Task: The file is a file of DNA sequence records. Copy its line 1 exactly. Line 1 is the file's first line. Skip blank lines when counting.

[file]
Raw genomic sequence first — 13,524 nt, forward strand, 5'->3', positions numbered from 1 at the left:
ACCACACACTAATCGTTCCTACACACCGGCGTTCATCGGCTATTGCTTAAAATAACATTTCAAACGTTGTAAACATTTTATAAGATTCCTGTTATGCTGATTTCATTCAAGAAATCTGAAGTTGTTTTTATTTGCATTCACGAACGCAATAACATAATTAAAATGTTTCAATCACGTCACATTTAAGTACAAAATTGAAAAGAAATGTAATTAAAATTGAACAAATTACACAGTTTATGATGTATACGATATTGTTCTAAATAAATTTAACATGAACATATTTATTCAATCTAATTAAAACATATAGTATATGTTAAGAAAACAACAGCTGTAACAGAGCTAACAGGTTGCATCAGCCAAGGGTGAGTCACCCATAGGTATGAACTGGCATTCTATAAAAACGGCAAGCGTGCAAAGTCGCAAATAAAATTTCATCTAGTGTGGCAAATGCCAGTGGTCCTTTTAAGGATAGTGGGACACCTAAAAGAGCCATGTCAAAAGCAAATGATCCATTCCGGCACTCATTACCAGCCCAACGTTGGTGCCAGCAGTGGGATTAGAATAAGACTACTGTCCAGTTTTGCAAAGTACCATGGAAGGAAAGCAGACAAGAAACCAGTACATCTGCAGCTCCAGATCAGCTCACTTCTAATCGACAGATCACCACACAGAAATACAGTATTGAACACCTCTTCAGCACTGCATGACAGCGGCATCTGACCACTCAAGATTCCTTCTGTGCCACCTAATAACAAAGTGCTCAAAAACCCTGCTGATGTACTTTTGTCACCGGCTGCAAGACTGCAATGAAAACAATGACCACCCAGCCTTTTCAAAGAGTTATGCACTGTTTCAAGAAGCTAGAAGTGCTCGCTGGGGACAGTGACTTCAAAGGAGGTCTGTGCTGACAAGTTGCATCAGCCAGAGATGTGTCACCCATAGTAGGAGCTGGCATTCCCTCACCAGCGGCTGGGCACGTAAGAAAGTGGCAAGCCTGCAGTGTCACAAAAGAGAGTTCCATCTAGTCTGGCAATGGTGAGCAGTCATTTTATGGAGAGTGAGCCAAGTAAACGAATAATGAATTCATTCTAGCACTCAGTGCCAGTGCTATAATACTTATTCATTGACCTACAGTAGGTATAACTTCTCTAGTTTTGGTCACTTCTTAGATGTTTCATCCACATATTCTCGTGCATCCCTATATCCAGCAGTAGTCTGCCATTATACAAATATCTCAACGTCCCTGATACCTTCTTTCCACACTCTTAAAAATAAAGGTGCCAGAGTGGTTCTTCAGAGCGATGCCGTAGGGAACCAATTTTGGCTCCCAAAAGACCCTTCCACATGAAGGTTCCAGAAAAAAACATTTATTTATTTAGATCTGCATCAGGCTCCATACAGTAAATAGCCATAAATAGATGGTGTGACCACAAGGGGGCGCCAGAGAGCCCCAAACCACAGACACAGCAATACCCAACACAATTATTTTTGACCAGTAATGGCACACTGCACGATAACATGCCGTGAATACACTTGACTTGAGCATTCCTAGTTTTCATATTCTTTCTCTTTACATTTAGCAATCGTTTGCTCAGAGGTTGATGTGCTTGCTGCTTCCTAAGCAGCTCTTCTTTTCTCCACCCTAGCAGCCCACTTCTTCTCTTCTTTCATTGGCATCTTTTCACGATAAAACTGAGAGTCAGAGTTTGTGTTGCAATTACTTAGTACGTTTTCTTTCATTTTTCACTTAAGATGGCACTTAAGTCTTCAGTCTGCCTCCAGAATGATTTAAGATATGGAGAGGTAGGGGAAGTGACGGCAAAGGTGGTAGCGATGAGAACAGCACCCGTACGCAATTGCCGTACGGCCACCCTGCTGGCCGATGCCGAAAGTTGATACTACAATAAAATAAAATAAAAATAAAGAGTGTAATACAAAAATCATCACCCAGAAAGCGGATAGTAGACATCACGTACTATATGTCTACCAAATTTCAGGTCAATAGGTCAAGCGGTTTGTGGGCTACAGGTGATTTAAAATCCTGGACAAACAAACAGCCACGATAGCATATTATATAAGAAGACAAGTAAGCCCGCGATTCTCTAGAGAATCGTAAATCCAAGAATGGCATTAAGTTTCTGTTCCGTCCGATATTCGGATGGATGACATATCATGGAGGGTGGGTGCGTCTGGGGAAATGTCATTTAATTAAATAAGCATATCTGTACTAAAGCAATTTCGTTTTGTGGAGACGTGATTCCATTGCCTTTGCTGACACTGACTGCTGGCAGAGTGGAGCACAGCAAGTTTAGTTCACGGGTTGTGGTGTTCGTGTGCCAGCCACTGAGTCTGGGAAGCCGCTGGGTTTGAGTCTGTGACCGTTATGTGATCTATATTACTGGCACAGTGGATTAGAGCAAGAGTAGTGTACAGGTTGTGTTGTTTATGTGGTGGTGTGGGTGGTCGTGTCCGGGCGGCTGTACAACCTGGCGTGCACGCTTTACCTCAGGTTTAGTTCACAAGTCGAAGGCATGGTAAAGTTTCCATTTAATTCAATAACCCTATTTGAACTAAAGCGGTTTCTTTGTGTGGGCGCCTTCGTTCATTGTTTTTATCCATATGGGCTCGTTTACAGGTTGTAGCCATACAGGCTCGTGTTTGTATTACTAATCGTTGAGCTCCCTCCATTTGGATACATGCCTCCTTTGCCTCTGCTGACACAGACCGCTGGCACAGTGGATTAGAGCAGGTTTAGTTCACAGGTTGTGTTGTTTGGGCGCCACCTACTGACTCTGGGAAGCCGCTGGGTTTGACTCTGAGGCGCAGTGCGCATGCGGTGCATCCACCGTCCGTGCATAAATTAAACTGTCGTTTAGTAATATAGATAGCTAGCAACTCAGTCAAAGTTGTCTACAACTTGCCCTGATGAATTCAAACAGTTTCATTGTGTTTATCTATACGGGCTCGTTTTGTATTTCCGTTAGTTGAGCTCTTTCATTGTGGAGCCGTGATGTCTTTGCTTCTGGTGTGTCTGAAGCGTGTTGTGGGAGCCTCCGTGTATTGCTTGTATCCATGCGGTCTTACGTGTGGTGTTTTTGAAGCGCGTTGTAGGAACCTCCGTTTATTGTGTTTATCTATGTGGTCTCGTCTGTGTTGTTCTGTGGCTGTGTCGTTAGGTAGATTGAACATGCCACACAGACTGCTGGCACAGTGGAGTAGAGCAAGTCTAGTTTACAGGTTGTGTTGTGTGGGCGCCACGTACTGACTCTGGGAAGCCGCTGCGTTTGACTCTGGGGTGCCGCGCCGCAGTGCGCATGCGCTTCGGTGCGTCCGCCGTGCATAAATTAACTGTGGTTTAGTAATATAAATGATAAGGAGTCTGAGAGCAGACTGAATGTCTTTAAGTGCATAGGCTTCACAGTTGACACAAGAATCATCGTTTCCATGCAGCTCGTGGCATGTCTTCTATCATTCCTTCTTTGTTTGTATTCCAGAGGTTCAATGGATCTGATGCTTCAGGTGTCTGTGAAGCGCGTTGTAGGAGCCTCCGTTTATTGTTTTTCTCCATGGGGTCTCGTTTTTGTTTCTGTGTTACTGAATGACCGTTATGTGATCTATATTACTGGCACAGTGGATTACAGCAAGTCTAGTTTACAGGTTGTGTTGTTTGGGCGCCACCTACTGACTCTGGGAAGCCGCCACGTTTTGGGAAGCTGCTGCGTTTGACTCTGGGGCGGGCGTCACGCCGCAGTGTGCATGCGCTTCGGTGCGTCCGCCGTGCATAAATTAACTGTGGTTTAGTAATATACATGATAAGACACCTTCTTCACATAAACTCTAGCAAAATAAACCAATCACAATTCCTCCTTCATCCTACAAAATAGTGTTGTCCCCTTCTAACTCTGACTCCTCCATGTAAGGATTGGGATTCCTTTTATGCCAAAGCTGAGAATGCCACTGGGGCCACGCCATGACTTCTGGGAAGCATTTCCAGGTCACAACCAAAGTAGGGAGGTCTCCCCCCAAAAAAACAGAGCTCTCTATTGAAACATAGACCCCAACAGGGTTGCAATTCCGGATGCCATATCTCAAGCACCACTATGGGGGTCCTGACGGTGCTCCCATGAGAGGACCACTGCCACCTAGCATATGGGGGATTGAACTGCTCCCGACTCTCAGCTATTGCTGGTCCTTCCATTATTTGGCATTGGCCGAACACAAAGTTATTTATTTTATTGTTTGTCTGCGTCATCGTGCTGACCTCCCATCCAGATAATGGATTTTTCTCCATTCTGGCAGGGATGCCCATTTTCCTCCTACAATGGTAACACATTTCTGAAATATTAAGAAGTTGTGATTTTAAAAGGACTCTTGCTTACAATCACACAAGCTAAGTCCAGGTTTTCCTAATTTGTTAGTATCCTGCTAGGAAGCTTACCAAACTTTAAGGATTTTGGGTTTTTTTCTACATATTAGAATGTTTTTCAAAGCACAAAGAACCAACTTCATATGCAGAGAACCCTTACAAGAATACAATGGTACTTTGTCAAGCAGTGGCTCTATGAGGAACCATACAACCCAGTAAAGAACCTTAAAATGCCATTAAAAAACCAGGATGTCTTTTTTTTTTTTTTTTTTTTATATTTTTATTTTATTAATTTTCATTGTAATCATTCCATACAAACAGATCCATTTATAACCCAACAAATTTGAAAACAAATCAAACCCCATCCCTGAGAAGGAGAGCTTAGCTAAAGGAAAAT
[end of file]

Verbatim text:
Raw genomic sequence first — 13,524 nt, forward strand, 5'->3', positions numbered from 1 at the left: